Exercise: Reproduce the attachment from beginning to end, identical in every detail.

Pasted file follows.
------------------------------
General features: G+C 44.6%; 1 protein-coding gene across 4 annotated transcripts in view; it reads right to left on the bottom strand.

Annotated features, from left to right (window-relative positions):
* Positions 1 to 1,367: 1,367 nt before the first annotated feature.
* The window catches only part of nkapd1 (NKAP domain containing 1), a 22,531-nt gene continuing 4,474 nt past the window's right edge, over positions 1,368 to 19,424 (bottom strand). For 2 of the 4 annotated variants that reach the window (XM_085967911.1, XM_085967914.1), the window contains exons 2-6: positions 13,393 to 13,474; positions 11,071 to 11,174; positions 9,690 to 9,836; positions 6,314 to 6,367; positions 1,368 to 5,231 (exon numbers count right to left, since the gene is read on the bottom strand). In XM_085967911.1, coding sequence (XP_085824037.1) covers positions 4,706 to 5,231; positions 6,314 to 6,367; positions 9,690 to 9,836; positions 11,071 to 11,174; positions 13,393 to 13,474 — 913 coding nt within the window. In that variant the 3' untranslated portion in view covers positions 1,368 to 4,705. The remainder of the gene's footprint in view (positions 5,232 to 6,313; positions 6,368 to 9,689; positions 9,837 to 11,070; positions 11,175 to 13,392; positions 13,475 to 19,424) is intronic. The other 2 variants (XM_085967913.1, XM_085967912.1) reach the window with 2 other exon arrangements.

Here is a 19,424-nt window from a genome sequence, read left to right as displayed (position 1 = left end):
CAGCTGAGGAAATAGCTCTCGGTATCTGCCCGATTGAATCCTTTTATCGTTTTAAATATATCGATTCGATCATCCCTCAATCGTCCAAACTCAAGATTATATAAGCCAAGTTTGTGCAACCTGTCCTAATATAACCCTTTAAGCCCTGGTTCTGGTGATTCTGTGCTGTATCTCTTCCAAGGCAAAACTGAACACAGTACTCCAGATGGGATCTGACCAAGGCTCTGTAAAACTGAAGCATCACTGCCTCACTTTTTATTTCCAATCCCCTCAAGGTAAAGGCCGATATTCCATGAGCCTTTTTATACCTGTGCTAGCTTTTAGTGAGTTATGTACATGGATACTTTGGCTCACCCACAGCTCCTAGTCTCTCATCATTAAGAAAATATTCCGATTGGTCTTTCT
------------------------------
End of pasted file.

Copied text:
General features: G+C 44.6%; 1 protein-coding gene across 4 annotated transcripts in view; it reads right to left on the bottom strand.

Annotated features, from left to right (window-relative positions):
* Positions 1 to 1,367: 1,367 nt before the first annotated feature.
* The window catches only part of nkapd1 (NKAP domain containing 1), a 22,531-nt gene continuing 4,474 nt past the window's right edge, over positions 1,368 to 19,424 (bottom strand). For 2 of the 4 annotated variants that reach the window (XM_085967911.1, XM_085967914.1), the window contains exons 2-6: positions 13,393 to 13,474; positions 11,071 to 11,174; positions 9,690 to 9,836; positions 6,314 to 6,367; positions 1,368 to 5,231 (exon numbers count right to left, since the gene is read on the bottom strand). In XM_085967911.1, coding sequence (XP_085824037.1) covers positions 4,706 to 5,231; positions 6,314 to 6,367; positions 9,690 to 9,836; positions 11,071 to 11,174; positions 13,393 to 13,474 — 913 coding nt within the window. In that variant the 3' untranslated portion in view covers positions 1,368 to 4,705. The remainder of the gene's footprint in view (positions 5,232 to 6,313; positions 6,368 to 9,689; positions 9,837 to 11,070; positions 11,175 to 13,392; positions 13,475 to 19,424) is intronic. The other 2 variants (XM_085967913.1, XM_085967912.1) reach the window with 2 other exon arrangements.

Here is a 19,424-nt window from a genome sequence, read left to right as displayed (position 1 = left end):
CAGCTGAGGAAATAGCTCTCGGTATCTGCCCGATTGAATCCTTTTATCGTTTTAAATATATCGATTCGATCATCCCTCAATCGTCCAAACTCAAGATTATATAAGCCAAGTTTGTGCAACCTGTCCTAATATAACCCTTTAAGCCCTGGTTCTGGTGATTCTGTGCTGTATCTCTTCCAAGGCAAAACTGAACACAGTACTCCAGATGGGATCTGACCAAGGCTCTGTAAAACTGAAGCATCACTGCCTCACTTTTTATTTCCAATCCCCTCAAGGTAAAGGCCGATATTCCATGAGCCTTTTTATACCTGTGCTAGCTTTTAGTGAGTTATGTACATGGATACTTTGGCTCACCCACAGCTCCTAGTCTCTCATCATTAAGAAAATATTCCGATTGGTCTTTCT